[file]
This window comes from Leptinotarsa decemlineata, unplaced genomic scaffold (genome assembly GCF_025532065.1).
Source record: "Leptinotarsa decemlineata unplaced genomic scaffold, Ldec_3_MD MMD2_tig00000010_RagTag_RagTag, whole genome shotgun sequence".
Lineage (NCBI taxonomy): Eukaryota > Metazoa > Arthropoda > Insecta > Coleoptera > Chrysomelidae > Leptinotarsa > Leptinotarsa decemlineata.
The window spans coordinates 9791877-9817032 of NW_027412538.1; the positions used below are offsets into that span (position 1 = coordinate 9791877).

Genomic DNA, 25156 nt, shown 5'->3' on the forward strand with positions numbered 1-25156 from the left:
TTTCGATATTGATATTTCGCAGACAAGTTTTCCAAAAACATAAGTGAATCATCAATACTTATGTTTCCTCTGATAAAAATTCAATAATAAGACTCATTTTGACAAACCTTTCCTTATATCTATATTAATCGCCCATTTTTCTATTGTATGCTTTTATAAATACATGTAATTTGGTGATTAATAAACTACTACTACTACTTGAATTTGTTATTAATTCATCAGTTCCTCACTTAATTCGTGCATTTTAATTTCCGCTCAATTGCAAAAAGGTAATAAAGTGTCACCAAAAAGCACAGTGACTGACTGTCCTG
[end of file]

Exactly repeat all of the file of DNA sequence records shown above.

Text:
This window comes from Leptinotarsa decemlineata, unplaced genomic scaffold (genome assembly GCF_025532065.1).
Source record: "Leptinotarsa decemlineata unplaced genomic scaffold, Ldec_3_MD MMD2_tig00000010_RagTag_RagTag, whole genome shotgun sequence".
Lineage (NCBI taxonomy): Eukaryota > Metazoa > Arthropoda > Insecta > Coleoptera > Chrysomelidae > Leptinotarsa > Leptinotarsa decemlineata.
The window spans coordinates 9791877-9817032 of NW_027412538.1; the positions used below are offsets into that span (position 1 = coordinate 9791877).

Genomic DNA, 25156 nt, shown 5'->3' on the forward strand with positions numbered 1-25156 from the left:
TTTCGATATTGATATTTCGCAGACAAGTTTTCCAAAAACATAAGTGAATCATCAATACTTATGTTTCCTCTGATAAAAATTCAATAATAAGACTCATTTTGACAAACCTTTCCTTATATCTATATTAATCGCCCATTTTTCTATTGTATGCTTTTATAAATACATGTAATTTGGTGATTAATAAACTACTACTACTACTTGAATTTGTTATTAATTCATCAGTTCCTCACTTAATTCGTGCATTTTAATTTCCGCTCAATTGCAAAAAGGTAATAAAGTGTCACCAAAAAGCACAGTGACTGACTGTCCTG